The Council for Geoscience would like to assure the South African public that there is no eminent threat to the country, as a result of well-established facts about the relative stability of the African cratonic plates. We'd also like to take the country into confidence by assuring the citizenry that there is no cause for panic. A capable team of Seismologists has been dispatched to Botswana to investigate the earthquake further.

For media enquiries please contact Ms Mahlatse Mononela on This email address is being protected from spambots. You need JavaScript enabled to view it., Tel: 012 841 1225, Mobile: 072 560 2040

by: P.J.A. Bosch, N. Moabi and S. Makubalo

1: Introduction

A report on a possible hazardous underground fire at Sehlakwane (see attachment) was received by the Council for Geoscience on 28 July 2016.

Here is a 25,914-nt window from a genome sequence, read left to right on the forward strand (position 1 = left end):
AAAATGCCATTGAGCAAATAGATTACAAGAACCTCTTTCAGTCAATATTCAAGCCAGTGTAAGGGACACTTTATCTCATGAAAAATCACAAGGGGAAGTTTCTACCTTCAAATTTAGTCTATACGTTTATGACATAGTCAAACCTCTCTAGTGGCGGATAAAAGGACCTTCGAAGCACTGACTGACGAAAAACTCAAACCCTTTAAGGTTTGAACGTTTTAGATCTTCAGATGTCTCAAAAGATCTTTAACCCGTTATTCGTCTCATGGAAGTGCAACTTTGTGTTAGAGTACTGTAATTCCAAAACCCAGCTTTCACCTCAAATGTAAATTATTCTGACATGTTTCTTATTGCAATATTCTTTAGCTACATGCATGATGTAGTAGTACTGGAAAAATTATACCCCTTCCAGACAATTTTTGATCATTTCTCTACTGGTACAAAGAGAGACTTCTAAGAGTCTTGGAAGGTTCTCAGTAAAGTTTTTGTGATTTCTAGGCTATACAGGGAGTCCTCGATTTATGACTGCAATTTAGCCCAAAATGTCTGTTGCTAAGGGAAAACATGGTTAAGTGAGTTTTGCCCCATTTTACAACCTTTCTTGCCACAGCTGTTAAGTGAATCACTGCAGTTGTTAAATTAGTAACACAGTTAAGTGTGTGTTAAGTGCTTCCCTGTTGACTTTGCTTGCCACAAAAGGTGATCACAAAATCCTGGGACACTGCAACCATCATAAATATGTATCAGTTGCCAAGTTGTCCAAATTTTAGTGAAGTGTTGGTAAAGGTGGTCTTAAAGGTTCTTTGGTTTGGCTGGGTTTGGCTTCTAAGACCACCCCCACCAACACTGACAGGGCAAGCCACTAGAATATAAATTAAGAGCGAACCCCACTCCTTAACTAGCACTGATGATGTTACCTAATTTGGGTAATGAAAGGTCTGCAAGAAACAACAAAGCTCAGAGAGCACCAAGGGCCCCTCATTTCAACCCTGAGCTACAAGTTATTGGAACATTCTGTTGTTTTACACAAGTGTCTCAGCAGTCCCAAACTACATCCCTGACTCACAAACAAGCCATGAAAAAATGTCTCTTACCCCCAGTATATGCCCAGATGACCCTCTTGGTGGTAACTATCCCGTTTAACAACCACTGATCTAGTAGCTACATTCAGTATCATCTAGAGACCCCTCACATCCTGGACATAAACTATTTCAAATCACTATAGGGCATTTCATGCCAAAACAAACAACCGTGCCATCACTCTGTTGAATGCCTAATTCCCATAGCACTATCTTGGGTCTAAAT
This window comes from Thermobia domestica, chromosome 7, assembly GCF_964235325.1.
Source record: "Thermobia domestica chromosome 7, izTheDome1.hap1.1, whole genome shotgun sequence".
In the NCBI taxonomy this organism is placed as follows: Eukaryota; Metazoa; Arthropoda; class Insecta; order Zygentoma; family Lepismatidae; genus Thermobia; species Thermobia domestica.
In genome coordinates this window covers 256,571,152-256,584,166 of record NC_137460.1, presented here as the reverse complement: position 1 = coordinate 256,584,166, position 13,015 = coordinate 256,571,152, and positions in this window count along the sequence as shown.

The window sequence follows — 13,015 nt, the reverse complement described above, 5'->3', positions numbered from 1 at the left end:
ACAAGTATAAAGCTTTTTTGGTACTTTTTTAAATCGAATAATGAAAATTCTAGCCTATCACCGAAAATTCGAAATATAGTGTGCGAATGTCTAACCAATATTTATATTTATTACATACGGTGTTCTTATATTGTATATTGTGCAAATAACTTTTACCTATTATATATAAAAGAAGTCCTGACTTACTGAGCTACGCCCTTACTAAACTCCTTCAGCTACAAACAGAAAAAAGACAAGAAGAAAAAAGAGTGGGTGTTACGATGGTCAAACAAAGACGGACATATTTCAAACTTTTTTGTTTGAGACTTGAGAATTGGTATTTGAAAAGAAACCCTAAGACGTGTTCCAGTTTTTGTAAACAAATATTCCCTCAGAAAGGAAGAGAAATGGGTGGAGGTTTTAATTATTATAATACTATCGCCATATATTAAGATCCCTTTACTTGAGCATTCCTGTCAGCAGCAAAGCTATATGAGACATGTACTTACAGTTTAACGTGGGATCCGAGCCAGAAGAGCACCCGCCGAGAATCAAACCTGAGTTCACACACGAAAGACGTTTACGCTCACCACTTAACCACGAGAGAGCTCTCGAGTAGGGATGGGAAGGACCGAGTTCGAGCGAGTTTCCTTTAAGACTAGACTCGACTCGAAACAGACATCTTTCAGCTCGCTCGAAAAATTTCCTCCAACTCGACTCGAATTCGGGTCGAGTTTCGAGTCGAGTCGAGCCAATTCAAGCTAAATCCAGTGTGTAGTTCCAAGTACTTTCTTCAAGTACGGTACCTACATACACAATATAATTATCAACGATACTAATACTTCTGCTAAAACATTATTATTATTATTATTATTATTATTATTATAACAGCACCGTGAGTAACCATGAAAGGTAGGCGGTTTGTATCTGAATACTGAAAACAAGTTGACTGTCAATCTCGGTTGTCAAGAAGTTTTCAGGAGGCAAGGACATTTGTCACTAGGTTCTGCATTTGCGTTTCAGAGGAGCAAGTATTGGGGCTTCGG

On receiving the details of the report, P. Bosch, N. Moabi and S. Makubalo decided to investigate the occurrence. The immediate thoughts on the details provided were that the area was or is underlain by naturally occurring peat and that it is possible that this peat has dried out due to the prolonged heat and drought. It is therefore possible that the peat may have caught fire. The extension of this possible peatland is not known and it might be that it extends into occupied property within the area. It was decided to investigate the area as soon as possible to determine whether in fact it is peat burning and if it is of concern that it might extend to occupied property. The following preliminary actions were proposed: A trench or trenches should be excavated in the vicinity (with safety as a concern) of the area that is burning to establish the nature of the material that is burning.